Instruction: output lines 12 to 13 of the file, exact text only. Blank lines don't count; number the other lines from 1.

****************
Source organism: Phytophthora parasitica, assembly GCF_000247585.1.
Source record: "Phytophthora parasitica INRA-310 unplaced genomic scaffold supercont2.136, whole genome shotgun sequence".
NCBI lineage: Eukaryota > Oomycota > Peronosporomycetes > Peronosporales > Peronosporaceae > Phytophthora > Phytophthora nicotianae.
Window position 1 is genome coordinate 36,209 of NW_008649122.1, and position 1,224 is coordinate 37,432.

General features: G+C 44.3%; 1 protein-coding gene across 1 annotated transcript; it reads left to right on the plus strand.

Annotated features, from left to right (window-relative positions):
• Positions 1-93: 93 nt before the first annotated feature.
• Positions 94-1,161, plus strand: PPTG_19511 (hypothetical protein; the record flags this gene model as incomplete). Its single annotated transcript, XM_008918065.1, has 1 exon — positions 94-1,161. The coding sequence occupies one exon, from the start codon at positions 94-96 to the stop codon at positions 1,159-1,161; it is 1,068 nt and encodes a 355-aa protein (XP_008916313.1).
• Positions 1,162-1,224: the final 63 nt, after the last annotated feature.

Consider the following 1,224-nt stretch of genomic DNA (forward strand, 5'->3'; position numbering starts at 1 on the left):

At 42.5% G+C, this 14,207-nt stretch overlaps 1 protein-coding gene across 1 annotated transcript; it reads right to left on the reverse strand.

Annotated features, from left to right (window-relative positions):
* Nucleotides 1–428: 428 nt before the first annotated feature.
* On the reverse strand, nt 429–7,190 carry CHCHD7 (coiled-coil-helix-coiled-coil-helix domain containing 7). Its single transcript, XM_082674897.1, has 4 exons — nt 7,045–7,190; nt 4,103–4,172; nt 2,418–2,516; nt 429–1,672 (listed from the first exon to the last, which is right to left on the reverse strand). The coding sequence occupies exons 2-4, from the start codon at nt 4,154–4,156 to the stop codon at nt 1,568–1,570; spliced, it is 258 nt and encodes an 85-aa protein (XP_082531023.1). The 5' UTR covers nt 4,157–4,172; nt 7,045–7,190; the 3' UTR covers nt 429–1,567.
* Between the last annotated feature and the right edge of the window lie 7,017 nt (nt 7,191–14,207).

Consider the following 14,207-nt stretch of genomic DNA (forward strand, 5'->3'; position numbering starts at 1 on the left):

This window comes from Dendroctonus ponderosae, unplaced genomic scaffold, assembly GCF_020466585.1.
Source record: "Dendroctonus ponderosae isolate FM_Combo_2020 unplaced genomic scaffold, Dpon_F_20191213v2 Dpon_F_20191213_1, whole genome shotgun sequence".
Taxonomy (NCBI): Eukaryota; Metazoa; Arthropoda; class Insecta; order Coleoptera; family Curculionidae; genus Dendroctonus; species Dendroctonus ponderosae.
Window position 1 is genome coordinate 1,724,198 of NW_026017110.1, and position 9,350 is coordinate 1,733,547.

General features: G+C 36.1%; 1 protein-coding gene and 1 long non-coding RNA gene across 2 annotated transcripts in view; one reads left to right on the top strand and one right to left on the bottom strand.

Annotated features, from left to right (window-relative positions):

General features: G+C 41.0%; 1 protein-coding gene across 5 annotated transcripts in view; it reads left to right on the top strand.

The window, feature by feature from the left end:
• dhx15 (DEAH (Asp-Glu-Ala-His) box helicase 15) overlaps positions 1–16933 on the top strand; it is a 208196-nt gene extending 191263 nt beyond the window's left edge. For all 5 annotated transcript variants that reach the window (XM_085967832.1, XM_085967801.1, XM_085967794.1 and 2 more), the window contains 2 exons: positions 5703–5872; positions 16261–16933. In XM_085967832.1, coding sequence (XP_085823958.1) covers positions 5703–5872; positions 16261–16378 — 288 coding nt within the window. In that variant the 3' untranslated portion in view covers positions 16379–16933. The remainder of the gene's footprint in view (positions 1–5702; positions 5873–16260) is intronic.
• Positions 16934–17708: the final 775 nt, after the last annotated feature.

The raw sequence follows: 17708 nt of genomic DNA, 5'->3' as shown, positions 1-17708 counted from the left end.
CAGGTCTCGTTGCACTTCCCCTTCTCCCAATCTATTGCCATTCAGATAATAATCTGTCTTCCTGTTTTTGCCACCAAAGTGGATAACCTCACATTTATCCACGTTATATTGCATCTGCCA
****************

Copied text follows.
Annotated features, from left to right (window-relative positions):
* Nucleotides 1–428: 428 nt before the first annotated feature.